In today’s business world, managers need to actively shape their personal brand online. An excellent example is Elon Musk who, with his social influence capabilities, can create opportunities peer CEOs can only dream about. He is very available, unlike his peers–– and followers get to see him make and revamp decisions in real-time. In a way, he has more in common with influencers than with top executives calling the shots.
However, make no mistake: This isn’t random. It’s strategy. So what can managers learn from Elon Musk? The key word here is social capital. Creating business opportunities is about having a strong network, namely interpersonal relationships that one can activate to achieve a goal. These relationships––the social capital––require constant nurturing.
What can managers learn from Elon Musk? The key word here is social capital.
This is where work-related social networks such as LinkedIn can help: They promise to facilitate the accumulation and maintenance of one’s social capital to create business opportunities. Typically, they operate under a freemium business model and offer access to the platform free of charge but require a fee-based premium membership to unlock advanced networking features. But is it worthwhile to go premium in order to faster accumulate social capital? This focal question is still unresolved.
In work-related social networks, there are two types of premium features: Active and passive features. The former operate via activity, i.e., targeted personal messages to non- contacts utilizing an exclusive advanced search filter. In contrast, the latter operate via saliency, i.e., incoming attention that the premium user receives from better positioning in search results and a prestigious premium badge.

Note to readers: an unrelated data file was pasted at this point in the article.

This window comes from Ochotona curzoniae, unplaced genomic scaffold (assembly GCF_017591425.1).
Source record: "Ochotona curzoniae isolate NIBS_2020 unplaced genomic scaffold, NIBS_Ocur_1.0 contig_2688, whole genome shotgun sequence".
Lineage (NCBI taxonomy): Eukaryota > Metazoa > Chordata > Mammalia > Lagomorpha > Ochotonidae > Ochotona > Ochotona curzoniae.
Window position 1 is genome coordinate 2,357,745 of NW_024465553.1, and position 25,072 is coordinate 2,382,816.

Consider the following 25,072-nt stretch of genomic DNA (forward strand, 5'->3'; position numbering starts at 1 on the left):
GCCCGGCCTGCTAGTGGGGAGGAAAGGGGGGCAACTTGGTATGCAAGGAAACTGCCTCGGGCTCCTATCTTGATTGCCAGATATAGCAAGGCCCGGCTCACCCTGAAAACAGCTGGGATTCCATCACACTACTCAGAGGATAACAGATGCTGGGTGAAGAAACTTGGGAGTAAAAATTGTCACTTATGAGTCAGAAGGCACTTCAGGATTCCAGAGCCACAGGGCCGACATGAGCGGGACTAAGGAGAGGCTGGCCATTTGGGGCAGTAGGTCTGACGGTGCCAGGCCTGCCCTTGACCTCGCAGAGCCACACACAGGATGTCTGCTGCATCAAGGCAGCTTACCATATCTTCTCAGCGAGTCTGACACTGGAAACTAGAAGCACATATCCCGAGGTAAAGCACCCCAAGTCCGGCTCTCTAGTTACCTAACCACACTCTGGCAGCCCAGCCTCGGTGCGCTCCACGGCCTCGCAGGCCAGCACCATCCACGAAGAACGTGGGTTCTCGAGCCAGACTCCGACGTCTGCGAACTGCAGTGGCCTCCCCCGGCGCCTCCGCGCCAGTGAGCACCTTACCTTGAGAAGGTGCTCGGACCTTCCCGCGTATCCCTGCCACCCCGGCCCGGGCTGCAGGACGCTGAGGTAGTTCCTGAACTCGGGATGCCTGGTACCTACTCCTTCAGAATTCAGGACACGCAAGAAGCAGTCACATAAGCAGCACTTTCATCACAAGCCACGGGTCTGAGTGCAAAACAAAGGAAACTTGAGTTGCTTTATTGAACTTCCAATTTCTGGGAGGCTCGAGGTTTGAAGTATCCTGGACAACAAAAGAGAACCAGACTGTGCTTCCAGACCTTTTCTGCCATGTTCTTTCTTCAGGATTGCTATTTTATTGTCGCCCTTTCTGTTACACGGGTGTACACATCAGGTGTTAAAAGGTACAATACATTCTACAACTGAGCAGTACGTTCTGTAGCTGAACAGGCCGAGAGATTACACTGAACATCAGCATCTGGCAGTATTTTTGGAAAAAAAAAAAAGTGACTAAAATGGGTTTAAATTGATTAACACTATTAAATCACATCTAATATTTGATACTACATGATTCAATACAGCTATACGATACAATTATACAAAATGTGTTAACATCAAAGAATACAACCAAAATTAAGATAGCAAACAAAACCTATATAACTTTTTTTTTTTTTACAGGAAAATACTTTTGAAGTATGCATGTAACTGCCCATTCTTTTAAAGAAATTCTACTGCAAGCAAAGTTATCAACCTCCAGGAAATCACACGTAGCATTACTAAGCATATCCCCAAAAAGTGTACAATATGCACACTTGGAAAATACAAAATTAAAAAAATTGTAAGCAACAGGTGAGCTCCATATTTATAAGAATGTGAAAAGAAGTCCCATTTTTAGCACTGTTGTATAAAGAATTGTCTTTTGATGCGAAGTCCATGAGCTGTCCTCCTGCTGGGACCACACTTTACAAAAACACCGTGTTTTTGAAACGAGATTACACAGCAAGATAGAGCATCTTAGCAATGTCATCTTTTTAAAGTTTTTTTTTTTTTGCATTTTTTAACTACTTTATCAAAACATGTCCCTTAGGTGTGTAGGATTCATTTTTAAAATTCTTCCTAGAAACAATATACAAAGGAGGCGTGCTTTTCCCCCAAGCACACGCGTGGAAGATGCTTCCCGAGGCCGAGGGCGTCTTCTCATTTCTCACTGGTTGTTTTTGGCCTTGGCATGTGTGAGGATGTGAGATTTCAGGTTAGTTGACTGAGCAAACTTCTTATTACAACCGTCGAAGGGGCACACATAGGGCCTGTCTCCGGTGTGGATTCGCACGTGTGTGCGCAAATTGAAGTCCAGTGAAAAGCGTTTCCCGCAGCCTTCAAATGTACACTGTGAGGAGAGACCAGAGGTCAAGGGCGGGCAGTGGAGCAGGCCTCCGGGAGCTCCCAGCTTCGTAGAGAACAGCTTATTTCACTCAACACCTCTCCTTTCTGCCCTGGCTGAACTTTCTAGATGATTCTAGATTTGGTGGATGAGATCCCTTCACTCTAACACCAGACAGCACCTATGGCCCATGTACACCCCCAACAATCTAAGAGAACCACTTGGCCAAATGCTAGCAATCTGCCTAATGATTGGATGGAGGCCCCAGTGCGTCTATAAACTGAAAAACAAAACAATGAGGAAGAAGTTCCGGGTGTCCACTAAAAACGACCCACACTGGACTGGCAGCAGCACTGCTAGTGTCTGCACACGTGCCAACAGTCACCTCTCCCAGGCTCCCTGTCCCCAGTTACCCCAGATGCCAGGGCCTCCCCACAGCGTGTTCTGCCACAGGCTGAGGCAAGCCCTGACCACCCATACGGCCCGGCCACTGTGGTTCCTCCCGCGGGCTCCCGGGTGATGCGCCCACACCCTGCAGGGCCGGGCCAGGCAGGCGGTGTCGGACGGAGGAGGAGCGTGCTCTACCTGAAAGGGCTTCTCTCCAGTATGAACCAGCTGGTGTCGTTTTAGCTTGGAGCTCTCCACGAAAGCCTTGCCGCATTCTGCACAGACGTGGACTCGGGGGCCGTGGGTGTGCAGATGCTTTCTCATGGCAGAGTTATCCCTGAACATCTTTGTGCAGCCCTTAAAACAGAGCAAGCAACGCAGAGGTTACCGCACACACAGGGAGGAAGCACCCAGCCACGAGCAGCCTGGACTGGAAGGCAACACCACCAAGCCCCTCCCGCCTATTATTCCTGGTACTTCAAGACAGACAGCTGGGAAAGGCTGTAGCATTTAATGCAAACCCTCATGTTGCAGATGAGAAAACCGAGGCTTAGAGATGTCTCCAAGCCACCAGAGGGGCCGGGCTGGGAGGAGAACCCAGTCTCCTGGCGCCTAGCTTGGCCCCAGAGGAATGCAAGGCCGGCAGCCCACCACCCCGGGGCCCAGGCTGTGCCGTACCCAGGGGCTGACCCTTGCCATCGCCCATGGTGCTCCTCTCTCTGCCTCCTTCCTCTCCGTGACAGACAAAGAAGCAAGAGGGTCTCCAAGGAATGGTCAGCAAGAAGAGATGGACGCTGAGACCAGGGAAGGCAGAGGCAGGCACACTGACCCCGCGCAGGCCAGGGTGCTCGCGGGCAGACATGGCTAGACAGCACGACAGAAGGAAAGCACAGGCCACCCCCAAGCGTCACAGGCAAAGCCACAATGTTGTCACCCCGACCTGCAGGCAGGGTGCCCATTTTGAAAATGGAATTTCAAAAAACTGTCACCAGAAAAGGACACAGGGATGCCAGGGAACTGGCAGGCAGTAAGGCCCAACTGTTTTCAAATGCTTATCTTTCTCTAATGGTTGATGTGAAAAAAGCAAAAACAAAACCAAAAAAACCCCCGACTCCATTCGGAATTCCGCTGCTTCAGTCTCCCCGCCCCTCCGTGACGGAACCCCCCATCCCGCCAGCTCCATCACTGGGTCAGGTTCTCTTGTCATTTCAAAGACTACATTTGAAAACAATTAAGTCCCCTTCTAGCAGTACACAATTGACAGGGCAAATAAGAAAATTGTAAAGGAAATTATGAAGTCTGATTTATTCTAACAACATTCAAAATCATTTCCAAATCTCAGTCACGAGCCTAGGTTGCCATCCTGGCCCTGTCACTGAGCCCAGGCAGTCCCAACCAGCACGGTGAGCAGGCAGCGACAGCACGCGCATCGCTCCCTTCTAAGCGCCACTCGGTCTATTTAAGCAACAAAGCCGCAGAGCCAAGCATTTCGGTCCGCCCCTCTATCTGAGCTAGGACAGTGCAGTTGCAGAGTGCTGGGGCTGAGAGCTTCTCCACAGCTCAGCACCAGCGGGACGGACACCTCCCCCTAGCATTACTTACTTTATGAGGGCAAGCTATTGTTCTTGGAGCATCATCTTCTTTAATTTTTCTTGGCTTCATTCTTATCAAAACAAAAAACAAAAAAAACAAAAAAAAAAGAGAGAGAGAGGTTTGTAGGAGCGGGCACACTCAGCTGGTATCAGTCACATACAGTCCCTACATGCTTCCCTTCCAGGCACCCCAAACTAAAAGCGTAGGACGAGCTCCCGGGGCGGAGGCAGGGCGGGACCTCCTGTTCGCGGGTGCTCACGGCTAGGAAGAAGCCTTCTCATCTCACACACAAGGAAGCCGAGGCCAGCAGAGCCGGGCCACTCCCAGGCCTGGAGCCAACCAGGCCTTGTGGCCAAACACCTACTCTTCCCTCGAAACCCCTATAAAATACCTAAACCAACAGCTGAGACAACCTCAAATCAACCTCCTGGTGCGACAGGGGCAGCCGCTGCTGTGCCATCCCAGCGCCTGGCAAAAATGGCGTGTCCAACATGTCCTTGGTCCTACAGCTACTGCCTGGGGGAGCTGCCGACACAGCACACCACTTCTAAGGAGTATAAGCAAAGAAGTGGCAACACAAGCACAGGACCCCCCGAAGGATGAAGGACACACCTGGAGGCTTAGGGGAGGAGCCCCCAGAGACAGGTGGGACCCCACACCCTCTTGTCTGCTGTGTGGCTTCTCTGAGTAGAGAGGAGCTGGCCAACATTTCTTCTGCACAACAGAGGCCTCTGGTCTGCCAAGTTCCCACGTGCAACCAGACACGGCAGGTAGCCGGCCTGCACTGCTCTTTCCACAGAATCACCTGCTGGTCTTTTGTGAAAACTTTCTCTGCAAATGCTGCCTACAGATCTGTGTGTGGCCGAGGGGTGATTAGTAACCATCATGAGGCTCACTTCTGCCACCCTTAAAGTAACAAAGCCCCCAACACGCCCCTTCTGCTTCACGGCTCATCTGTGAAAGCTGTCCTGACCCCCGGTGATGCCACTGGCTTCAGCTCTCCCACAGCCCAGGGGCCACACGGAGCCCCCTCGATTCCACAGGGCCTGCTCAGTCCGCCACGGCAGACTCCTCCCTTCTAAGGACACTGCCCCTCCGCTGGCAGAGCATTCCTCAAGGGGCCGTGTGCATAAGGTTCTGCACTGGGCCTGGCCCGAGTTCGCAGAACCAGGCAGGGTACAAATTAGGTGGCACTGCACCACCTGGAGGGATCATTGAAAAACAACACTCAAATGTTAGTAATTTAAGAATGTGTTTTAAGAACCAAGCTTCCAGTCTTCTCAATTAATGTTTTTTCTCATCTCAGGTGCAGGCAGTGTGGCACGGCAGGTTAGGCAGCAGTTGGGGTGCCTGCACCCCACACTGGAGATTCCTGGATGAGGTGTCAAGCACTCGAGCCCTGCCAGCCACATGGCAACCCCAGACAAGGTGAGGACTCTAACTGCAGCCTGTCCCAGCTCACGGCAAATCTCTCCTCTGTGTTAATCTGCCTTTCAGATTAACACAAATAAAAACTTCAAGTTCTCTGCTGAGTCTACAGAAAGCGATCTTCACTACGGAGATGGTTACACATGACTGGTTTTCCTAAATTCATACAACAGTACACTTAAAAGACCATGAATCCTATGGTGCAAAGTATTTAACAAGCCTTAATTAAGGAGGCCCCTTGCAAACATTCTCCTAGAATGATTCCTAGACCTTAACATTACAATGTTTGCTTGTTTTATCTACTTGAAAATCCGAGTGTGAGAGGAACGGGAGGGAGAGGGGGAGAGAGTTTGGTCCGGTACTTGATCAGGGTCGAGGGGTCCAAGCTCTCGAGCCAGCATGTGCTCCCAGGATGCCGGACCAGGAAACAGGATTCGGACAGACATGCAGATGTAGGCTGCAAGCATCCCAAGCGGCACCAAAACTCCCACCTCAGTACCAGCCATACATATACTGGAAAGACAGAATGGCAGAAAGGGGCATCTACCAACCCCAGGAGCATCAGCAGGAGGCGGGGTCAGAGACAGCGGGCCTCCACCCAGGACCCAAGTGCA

Surprisingly, work-related social networks are silent about their efficacy. For example, LinkedIn promotes their premium memberships with claims such as “expand your network,” while also promising to “turn profile views into new opportunities.” Hence, LinkedIn is unclear about the mechanism and what the contribution of the platform’s premium features may be.
Premium features can only prove their full value if premium users are also motivated to utilize them as part of strategic networking behavior.
To shed light on this question, we analyzed large-scale empirical as well as experimental data from the largest European work-related social network. Our findings are twofold:
First, we find that premium users do not automatically change their networking intensity just because they have access to premium features. But such a behavior change is crucial: Premium features can only prove their full value if premium users are also motivated to utilize them as part of strategic networking behavior.
Second, we find that passive features (e.g., the prestigious premium badge), which makes premium users more salient, is positively linked to social capital accumulation. Yet, their impact is substantially lower compared to active features (e.g., personal messages to non-contacts).
Hence, our research suggests that managers indeed should go premium in work-related social networks (e.g., LinkedIn), because we find it’s worthwhile to possess an efficacious networking weapon. However, to unlock its efficacy, managers also need the intent to actually “shoot” it. In other words, managers, after going premium, must then also capitalize on all the advanced active networking features to finally faster accumulate social capital.
Managers, after going premium, must then also capitalize on all the advanced active networking features to finally faster accumulate social capital.